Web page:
Stop the Bus! Inclusion in Feedback
What is all this about a bus? No matter where we go these days, it is hard not to hear about the bus, and the reference is rarely good. When we betray people or disparage them, we throw them under the bus. When we go to the other extreme—taking responsibility that is not ours to take—we jump in front of the bus. People who receive non-constructive feedback often feel hit by the bus.
Perhaps we need to park the bus.
Consider the issue of feedback. All of us can use constructive, affirming feedback on our work performance. More than anything else, this kind of input helps us grow in our positions, develop our skills, and do our best work.
But many feedback sessions reach a point at which constructive feedback starts to morph into something else. Perhaps the comments turn subtly from evaluating the work to judging the person. Perhaps the tone of voice takes on an emotional edge. Maybe the point being discussed goes on one comment too long, or the room just goes quiet and the tension rises. In any event, the intended recipient of the input shifts from openness to defensiveness, and the situation suddenly becomes uncomfortable. Sometimes these shifts take place before anyone notices.
How can we notice the shifts when they happen? How can we stop the bus before it hits anyone? Inclusive Behaviors can help on both sides of the interaction. When we are givers of feedback, being fully engaged enables us to pick up on shifts in tone and the feeling in the room earlier than we normally would. By paying attention to other people’s cues—body language, tone of voice, reactions—we become more aware of the total environment, which enables us to ensure that it supports inclusion and stops the bus from rolling. By sharing our feedback as an ally (and listening as an ally after we share it), we place ourselves in a position of standing with the recipient, not against the recipient.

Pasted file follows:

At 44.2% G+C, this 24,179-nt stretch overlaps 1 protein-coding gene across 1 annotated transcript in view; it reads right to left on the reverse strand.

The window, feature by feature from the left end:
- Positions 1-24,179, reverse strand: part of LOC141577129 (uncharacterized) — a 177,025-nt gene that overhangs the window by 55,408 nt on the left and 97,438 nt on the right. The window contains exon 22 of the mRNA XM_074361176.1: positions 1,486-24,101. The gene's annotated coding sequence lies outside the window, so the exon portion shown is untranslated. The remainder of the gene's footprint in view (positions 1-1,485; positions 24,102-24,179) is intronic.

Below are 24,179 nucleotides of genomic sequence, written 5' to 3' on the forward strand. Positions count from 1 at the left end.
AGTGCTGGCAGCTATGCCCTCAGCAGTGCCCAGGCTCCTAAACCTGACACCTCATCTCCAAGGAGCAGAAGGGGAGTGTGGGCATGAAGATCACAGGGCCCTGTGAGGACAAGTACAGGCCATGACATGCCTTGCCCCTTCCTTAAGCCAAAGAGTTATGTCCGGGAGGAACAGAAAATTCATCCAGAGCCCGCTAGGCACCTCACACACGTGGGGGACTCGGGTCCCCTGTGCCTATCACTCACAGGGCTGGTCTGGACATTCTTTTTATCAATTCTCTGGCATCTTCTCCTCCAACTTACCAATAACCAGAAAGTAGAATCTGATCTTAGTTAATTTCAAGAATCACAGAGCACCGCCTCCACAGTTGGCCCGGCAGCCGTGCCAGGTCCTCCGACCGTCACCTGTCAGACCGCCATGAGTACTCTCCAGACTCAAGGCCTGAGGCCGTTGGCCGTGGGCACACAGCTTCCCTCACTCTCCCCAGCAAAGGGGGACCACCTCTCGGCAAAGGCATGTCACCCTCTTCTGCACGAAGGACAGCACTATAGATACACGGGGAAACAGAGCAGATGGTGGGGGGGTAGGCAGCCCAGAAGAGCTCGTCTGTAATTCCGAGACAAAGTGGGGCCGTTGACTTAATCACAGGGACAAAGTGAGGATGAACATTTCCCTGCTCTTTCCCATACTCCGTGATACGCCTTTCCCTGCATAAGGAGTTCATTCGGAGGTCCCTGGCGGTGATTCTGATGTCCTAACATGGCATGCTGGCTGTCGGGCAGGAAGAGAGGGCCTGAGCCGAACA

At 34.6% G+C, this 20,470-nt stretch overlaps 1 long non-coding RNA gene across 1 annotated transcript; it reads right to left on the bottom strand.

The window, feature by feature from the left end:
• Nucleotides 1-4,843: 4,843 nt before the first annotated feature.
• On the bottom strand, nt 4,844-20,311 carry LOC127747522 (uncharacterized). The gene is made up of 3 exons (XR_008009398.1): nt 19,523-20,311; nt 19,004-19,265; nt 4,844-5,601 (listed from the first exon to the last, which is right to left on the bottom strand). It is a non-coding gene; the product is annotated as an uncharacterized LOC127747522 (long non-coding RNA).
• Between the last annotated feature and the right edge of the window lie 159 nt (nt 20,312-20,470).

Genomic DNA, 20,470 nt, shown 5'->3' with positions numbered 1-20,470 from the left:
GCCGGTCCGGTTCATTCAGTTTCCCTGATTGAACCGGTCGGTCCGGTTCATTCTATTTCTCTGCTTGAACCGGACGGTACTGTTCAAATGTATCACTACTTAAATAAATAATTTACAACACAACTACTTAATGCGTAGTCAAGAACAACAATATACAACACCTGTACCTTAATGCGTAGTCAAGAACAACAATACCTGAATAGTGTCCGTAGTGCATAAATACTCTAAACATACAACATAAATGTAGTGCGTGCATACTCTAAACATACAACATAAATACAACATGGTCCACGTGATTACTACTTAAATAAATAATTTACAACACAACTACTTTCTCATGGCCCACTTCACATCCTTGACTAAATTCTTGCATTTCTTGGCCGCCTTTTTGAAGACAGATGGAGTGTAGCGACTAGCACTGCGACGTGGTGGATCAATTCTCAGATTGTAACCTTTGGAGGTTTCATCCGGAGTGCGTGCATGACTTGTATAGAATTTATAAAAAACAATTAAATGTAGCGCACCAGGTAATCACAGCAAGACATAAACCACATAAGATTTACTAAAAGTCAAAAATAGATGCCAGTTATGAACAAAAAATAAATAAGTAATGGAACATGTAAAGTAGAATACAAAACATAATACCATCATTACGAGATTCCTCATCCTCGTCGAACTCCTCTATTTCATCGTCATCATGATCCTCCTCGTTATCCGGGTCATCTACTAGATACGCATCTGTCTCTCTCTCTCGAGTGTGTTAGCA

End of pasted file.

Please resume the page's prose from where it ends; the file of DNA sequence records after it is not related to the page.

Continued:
We can also use the Inclusive Behaviors as recipients of feedback. By speaking up when we feel hit by the bus (or sense that others have), we can address our misunderstandings and resolve our disagreements right away, instead of letting them fester and creating more momentum for the bus to roll on. KJCG’s Pinch Model can play a role here by providing a proven format for working through conflicts.
Moreover, separating the work from the person can remove the sting. If people perform badly at a task, it does not make them bad people: it simply means they were not at their best at that moment, doing that job. It turns the experience into a learning moment, which can help them continuously improve and ensure that the next time they complete the task they bring their best work. This may seem obvious, but it is difficult to remember in the midst of a conflict or crisis. The separation of person and task also reminds us that no work is the domain of any one individual: it is our work, our success, our failure.
If we start with these simple steps, we can get closer to fulfilling another Inclusive Behavior: creating a safe space for ourselves and others. That enables us to get on the bus—together—to “drive” it toward the common good and shared success.